As the glacial period drew to a close, the glaciers retreated and the sea-level began to rise. Around 10,000 years ago, the dry-land connection between the continents was broken and Beringia sank beneath the waves, leaving some people on the American shore. Though at the glacial maximum the colonists were restricted to Beringia and adjacent Alaska, as soon as the glaciers began their retreat, a way southward was opened between the ice cap based on the Rocky Mountains of Yukon and British Columbia to the west and the enormous ice cap based on the Territories and Hudson Bay to the east. Through this narrow but rapidly widening corridor, humans made their entrance into the whole continent.
It is supposed that initially the human population was very small, but even modest levels of natural increase could easily provide for the population levels achieved by historical times. When they arrived, the first Americans encountered a very rich and diverse fauna, comparable in its character to that of contemporary Africa. Shortly and suddenly after the appearance of humans, a large fraction of this diversity went extinct (about 70% of the large mammal genera seem to have disappeared in about 2000 years). Scientists argue vigorously about the reason for these extinctions; one of the strong contenders is what is known as the Pleistocene Overkill Hypothesis.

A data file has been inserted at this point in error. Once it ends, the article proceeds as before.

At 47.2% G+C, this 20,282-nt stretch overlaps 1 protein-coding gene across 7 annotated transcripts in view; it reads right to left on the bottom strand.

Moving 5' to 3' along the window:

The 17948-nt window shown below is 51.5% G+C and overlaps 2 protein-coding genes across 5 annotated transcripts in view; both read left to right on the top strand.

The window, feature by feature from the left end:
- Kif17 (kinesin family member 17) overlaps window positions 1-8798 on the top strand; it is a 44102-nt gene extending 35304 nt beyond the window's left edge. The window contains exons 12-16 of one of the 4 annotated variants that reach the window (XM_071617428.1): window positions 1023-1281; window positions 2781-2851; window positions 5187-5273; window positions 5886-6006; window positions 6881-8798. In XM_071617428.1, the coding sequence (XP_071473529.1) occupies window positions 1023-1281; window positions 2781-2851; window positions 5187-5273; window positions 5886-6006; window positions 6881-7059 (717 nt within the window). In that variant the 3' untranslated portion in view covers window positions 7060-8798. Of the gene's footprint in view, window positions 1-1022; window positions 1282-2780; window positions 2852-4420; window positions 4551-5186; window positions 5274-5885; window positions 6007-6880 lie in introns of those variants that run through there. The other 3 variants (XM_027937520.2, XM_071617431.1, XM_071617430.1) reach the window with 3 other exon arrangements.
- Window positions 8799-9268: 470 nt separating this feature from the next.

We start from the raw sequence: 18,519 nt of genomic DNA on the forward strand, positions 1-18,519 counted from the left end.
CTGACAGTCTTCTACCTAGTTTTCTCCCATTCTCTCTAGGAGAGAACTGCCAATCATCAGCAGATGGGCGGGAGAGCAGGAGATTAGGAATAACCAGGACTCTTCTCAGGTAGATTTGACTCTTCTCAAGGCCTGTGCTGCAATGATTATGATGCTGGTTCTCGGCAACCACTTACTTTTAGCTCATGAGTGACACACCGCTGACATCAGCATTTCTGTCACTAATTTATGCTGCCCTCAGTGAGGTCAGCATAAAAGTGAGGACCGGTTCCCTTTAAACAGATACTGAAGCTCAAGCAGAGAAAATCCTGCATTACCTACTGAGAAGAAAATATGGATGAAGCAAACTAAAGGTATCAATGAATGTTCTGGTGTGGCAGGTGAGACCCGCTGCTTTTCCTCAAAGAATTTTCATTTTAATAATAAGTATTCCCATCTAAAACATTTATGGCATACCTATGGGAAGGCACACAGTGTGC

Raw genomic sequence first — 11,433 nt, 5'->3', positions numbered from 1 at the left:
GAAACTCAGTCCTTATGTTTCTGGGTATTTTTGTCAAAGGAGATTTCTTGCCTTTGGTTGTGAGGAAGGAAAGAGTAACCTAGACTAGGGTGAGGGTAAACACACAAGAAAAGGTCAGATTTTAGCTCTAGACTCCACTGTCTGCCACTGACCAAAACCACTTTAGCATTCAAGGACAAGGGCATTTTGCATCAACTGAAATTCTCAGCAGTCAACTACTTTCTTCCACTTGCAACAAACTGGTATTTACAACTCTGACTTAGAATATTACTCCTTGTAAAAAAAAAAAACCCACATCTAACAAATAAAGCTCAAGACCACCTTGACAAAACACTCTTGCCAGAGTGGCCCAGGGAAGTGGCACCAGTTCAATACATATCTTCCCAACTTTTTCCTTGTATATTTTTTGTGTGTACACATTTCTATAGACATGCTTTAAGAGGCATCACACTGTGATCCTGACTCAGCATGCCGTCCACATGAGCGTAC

Although there are other theories about these extinctions, based on climatic factors, there is a global pattern which provides quite strong circumstatial evidence that humans are indeed implicated. Thus, there are substantial similar extinctions in South America at around the time that humans would have reached there; similarly, there is a much earlier series of extinctions in Australia (around 40,000 years ago), again coinciding with the appearnace of humans there.
Either way one looks at this, the elimination of the Bering Sea barrier probably had an enormous impact on the character of the New World biota.